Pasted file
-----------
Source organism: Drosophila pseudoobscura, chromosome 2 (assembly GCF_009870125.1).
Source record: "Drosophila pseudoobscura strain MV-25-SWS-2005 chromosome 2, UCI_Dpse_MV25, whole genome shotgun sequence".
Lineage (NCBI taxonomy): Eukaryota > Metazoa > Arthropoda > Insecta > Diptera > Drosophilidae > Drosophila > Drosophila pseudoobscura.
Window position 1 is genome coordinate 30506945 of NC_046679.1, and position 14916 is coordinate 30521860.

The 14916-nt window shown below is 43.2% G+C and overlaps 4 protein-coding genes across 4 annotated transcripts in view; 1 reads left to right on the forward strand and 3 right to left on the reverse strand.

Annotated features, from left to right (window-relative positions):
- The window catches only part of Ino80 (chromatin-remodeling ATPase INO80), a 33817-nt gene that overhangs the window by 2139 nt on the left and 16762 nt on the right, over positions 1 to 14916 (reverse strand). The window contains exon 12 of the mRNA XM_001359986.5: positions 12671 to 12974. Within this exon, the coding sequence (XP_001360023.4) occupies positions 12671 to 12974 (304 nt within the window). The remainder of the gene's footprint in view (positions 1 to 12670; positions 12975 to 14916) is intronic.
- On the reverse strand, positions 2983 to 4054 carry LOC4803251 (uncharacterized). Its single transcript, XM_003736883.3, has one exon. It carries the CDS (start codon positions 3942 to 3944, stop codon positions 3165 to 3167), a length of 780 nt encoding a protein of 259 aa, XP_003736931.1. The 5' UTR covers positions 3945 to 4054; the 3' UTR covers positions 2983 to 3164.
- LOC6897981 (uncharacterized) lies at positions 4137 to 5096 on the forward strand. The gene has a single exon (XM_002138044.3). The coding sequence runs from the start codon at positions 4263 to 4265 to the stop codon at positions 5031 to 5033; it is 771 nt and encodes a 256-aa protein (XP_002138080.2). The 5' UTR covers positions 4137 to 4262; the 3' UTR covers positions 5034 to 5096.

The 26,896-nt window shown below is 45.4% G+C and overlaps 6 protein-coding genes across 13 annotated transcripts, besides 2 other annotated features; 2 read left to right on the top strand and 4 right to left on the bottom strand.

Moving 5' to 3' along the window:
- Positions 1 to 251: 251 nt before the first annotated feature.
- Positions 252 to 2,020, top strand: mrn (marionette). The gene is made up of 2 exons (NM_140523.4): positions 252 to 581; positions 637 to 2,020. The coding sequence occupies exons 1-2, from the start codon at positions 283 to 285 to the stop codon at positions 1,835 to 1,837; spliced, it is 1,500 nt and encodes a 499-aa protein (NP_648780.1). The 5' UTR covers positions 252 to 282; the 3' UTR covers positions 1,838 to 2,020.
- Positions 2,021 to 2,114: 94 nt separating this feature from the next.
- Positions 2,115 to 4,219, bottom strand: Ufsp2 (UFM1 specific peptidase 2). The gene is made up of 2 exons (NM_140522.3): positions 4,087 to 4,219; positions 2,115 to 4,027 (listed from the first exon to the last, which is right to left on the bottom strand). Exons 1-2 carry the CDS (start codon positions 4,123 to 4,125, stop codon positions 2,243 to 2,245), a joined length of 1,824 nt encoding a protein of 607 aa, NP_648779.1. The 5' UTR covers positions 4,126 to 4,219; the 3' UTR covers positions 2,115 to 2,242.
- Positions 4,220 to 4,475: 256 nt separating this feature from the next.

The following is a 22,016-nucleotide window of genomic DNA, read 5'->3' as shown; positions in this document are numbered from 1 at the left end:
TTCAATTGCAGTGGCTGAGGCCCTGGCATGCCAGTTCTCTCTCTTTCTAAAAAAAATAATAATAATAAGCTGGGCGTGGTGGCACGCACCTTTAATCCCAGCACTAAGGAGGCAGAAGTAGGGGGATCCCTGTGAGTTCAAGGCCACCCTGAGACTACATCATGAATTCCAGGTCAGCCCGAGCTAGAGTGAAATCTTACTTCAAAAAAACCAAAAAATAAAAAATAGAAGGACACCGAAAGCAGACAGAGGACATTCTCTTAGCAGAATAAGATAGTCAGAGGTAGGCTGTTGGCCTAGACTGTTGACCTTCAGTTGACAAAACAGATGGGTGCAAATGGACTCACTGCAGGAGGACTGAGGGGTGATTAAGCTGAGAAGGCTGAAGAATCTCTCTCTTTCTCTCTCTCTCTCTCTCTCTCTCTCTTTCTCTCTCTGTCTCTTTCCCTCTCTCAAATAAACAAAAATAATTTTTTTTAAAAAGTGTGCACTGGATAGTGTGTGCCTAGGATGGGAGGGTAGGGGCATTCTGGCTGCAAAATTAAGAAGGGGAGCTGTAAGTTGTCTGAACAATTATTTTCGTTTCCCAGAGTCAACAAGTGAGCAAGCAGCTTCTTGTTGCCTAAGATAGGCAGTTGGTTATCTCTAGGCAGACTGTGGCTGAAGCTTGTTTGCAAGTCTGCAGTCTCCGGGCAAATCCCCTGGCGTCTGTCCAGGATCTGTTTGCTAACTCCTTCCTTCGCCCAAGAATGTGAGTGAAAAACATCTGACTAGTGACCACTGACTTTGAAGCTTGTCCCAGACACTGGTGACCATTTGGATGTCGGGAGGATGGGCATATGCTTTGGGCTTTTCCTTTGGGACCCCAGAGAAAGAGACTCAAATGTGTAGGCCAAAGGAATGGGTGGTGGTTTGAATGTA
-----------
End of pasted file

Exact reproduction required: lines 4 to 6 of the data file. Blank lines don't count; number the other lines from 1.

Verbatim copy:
Window position 1 is genome coordinate 30506945 of NC_046679.1, and position 14916 is coordinate 30521860.

The 14916-nt window shown below is 43.2% G+C and overlaps 4 protein-coding genes across 4 annotated transcripts in view; 1 reads left to right on the forward strand and 3 right to left on the reverse strand.

Annotated features, from left to right (window-relative positions):